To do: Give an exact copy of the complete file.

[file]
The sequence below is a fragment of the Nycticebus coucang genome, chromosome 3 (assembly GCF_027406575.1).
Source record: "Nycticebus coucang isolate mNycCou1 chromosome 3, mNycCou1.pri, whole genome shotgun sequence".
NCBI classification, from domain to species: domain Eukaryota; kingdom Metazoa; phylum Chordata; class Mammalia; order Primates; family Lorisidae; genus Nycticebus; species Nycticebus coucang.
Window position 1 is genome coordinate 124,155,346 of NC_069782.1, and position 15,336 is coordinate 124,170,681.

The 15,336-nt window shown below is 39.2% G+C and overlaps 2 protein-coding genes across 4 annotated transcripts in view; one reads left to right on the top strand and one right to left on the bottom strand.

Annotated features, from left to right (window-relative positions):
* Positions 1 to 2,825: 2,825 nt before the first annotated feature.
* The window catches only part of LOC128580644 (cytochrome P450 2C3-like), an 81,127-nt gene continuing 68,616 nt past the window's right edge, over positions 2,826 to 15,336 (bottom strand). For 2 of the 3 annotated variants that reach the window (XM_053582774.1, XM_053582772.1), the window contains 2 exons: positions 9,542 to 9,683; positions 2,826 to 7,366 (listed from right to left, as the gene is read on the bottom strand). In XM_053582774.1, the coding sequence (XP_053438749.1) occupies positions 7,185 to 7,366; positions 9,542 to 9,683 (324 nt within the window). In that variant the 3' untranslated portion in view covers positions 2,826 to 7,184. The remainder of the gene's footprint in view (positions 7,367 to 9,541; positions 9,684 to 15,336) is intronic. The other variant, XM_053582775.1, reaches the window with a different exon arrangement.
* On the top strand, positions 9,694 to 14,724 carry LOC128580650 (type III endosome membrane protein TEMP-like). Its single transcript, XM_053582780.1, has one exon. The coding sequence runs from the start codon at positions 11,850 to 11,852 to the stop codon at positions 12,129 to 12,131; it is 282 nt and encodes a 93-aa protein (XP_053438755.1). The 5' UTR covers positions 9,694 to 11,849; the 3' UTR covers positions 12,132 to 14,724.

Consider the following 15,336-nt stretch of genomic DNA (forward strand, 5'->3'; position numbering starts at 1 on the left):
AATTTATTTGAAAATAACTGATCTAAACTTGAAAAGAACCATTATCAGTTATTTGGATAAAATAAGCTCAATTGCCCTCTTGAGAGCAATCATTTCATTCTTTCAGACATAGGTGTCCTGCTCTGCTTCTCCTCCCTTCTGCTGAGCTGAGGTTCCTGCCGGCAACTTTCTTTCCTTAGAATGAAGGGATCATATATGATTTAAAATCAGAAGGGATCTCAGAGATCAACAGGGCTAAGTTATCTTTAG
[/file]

The sequence below is a fragment of the Nycticebus coucang genome, chromosome 3 (assembly GCF_027406575.1).
Source record: "Nycticebus coucang isolate mNycCou1 chromosome 3, mNycCou1.pri, whole genome shotgun sequence".
NCBI classification, from domain to species: domain Eukaryota; kingdom Metazoa; phylum Chordata; class Mammalia; order Primates; family Lorisidae; genus Nycticebus; species Nycticebus coucang.
Window position 1 is genome coordinate 124,155,346 of NC_069782.1, and position 15,336 is coordinate 124,170,681.

The 15,336-nt window shown below is 39.2% G+C and overlaps 2 protein-coding genes across 4 annotated transcripts in view; one reads left to right on the top strand and one right to left on the bottom strand.

Annotated features, from left to right (window-relative positions):
* Positions 1 to 2,825: 2,825 nt before the first annotated feature.
* The window catches only part of LOC128580644 (cytochrome P450 2C3-like), an 81,127-nt gene continuing 68,616 nt past the window's right edge, over positions 2,826 to 15,336 (bottom strand). For 2 of the 3 annotated variants that reach the window (XM_053582774.1, XM_053582772.1), the window contains 2 exons: positions 9,542 to 9,683; positions 2,826 to 7,366 (listed from right to left, as the gene is read on the bottom strand). In XM_053582774.1, the coding sequence (XP_053438749.1) occupies positions 7,185 to 7,366; positions 9,542 to 9,683 (324 nt within the window). In that variant the 3' untranslated portion in view covers positions 2,826 to 7,184. The remainder of the gene's footprint in view (positions 7,367 to 9,541; positions 9,684 to 15,336) is intronic. The other variant, XM_053582775.1, reaches the window with a different exon arrangement.
* On the top strand, positions 9,694 to 14,724 carry LOC128580650 (type III endosome membrane protein TEMP-like). Its single transcript, XM_053582780.1, has one exon. The coding sequence runs from the start codon at positions 11,850 to 11,852 to the stop codon at positions 12,129 to 12,131; it is 282 nt and encodes a 93-aa protein (XP_053438755.1). The 5' UTR covers positions 9,694 to 11,849; the 3' UTR covers positions 12,132 to 14,724.

Consider the following 15,336-nt stretch of genomic DNA (forward strand, 5'->3'; position numbering starts at 1 on the left):
AATTTATTTGAAAATAACTGATCTAAACTTGAAAAGAACCATTATCAGTTATTTGGATAAAATAAGCTCAATTGCCCTCTTGAGAGCAATCATTTCATTCTTTCAGACATAGGTGTCCTGCTCTGCTTCTCCTCCCTTCTGCTGAGCTGAGGTTCCTGCCGGCAACTTTCTTTCCTTAGAATGAAGGGATCATATATGATTTAAAATCAGAAGGGATCTCAGAGATCAACAGGGCTAAGTTATCTTTAG